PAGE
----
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Listed under Archaeological Sites in Cyprus.

Photo of Choirokoitia
Photo by flickr user coolplatanos
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Choirokitia was the Neolithic home of wheat and barley farmers who built their homes in regular circular shapes kind of like a beehive. The four houses on the site have been rebuilt out of local mud and stone, but most of the excavations remain as they fell, so you can see the outline of the settlement’s two and a half metre thick defensive wall and the remains of their tombs.

Excavation on the site began in the 1930’s and continued though to the 70’s. Most of the real artefacts are displayed in the Cyprus Museum in Nicosia, but the site itself is known of as one of the best preserved prehistoric sites in the Med, so it’s worth seeing the real location for an idea of how these people lived, on top of their hill, about six kilometres from the sea, farming and herding cattle, living in their stone houses… Sounds idyllic. Though life expectancy was only about 30 years – assuming you made it past childhood.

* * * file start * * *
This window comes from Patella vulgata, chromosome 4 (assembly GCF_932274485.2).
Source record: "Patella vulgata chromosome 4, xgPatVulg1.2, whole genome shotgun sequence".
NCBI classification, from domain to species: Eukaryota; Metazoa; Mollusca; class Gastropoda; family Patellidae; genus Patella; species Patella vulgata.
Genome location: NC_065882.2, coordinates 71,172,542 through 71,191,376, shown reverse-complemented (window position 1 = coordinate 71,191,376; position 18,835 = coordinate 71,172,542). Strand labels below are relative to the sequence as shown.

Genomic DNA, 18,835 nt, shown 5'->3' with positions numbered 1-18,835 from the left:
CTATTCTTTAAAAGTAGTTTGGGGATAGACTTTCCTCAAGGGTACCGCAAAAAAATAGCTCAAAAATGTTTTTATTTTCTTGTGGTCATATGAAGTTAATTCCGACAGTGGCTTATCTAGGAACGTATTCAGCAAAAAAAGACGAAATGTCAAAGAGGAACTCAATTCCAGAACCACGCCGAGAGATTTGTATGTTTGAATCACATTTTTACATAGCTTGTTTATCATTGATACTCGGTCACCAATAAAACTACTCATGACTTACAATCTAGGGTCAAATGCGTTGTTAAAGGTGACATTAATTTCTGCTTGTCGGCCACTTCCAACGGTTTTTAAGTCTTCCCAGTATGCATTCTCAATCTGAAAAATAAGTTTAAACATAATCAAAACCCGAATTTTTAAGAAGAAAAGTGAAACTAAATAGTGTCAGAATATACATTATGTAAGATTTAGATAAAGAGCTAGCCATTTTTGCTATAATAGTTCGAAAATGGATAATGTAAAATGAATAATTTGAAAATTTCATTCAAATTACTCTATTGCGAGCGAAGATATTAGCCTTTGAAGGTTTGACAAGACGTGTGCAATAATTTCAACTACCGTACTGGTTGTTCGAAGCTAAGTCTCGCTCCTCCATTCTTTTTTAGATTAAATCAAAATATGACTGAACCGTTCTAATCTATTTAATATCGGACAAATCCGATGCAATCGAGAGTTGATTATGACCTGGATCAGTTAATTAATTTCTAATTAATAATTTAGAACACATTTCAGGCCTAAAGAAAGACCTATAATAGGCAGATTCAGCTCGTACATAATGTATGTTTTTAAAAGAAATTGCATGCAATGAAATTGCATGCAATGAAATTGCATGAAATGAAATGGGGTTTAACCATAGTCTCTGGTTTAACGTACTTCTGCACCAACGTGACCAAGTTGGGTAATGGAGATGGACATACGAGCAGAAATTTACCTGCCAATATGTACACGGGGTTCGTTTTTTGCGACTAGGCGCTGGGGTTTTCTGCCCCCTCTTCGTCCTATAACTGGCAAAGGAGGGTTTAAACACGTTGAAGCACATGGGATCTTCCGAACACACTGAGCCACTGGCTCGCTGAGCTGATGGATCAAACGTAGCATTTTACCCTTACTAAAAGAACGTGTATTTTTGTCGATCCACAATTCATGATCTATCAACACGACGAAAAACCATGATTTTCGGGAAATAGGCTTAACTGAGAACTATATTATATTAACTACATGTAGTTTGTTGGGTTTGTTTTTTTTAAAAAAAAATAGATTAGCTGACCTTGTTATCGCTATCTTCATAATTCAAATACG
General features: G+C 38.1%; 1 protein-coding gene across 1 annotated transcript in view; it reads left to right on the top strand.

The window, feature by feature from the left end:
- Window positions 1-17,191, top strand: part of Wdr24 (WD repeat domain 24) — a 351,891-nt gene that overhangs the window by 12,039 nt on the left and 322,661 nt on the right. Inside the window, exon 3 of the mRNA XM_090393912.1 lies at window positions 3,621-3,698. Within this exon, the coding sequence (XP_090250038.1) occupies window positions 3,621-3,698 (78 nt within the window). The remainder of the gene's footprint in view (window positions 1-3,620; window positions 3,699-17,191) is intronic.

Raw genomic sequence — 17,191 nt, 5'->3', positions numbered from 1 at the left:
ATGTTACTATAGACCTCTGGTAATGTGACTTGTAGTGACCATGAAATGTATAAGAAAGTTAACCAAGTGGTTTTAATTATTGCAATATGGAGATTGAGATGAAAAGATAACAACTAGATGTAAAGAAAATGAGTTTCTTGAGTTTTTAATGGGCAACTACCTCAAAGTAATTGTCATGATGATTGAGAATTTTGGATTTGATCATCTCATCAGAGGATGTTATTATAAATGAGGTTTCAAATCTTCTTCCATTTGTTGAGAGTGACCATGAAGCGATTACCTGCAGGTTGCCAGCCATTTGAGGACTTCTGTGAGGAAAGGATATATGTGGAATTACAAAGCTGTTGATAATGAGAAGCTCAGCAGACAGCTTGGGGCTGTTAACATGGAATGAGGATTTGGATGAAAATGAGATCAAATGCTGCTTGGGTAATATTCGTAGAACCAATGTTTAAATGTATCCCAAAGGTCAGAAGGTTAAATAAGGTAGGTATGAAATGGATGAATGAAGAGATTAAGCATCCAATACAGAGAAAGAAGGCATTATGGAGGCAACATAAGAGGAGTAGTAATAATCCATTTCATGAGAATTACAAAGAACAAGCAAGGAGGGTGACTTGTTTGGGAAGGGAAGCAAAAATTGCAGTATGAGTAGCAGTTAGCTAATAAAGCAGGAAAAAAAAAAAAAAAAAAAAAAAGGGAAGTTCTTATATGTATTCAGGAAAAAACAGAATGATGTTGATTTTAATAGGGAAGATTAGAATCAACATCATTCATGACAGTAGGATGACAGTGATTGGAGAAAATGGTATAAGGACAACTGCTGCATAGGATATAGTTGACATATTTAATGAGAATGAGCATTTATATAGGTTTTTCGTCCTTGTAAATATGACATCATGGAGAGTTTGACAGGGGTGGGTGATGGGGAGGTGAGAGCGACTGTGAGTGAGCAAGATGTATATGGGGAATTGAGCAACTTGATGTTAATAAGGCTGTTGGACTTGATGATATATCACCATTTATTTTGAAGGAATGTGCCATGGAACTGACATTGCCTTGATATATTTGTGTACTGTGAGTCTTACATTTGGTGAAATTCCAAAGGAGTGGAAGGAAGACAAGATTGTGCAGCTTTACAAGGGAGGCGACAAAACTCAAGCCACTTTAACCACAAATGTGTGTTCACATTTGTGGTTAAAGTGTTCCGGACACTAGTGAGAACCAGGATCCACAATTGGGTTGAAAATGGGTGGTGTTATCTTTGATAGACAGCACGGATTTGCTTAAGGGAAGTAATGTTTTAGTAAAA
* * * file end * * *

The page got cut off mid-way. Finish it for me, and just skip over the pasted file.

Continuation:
Written by  World Reviewer Staff.

Other expert and press reviews


'The Neolithic settlement of Choirokoitia, occupied from the 7th to the 4th millennium B.C., is one of the most important prehistoric sites in the eastern Mediterranean. Its remains and the finds from the excavations there have thrown much light on the … Read more...

Written by press. UNESCO

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